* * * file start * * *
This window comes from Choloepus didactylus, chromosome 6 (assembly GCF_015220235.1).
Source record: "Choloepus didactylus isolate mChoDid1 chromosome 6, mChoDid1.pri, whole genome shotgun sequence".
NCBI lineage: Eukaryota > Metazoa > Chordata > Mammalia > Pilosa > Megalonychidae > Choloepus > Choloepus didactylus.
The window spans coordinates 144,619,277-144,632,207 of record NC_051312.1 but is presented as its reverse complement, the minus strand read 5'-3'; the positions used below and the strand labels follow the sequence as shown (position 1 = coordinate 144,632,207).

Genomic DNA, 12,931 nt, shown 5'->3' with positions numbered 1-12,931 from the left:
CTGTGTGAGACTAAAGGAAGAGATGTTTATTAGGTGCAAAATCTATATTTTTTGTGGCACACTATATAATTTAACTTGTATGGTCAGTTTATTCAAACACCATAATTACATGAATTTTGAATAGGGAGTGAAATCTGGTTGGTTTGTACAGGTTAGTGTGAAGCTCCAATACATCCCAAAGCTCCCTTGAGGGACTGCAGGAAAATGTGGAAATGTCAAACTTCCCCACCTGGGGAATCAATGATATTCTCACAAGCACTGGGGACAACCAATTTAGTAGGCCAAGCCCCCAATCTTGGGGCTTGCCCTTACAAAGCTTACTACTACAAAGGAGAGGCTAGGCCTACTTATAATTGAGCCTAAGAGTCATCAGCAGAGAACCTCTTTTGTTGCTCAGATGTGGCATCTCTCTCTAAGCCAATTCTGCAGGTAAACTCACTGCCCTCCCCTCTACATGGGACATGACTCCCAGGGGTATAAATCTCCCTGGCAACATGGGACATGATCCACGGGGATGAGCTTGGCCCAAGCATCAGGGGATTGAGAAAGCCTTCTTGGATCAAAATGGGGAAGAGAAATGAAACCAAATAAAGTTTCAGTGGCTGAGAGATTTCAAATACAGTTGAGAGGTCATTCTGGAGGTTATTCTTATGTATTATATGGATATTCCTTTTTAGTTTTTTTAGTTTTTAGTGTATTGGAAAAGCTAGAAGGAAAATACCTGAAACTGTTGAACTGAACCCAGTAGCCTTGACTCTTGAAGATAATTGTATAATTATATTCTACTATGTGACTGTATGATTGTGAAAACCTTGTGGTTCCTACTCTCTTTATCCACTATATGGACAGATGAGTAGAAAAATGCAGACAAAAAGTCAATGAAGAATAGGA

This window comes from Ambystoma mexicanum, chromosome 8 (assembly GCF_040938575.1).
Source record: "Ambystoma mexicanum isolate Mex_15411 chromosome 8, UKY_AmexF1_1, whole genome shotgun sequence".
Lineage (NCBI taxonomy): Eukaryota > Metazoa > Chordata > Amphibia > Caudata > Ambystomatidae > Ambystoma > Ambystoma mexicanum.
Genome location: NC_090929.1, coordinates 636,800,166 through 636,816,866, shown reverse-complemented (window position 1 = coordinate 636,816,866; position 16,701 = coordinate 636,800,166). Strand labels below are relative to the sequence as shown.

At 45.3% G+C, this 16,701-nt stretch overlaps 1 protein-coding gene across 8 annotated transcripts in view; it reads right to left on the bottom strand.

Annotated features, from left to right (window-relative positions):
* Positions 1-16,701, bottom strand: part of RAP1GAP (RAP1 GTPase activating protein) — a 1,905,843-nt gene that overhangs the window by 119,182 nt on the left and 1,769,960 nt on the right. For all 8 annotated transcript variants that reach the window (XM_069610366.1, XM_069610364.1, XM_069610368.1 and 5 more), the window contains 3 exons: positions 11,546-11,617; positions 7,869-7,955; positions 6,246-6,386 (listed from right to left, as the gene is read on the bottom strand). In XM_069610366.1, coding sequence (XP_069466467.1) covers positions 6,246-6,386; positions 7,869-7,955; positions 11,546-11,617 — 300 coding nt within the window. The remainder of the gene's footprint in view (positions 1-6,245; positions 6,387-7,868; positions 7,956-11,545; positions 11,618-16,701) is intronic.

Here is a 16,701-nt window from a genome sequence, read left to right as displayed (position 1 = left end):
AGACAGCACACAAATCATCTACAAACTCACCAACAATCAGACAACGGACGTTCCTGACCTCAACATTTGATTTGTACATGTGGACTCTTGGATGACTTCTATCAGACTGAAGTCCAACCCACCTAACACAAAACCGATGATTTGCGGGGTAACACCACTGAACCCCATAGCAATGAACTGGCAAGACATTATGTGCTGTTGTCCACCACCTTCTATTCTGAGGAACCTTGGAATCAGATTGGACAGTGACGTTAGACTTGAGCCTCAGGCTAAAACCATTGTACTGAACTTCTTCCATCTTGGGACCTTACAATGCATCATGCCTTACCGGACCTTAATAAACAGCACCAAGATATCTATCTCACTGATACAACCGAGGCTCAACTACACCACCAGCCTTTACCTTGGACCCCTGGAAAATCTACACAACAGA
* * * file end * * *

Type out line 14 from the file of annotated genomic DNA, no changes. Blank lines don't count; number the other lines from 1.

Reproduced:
Here is a 16,701-nt window from a genome sequence, read left to right as displayed (position 1 = left end):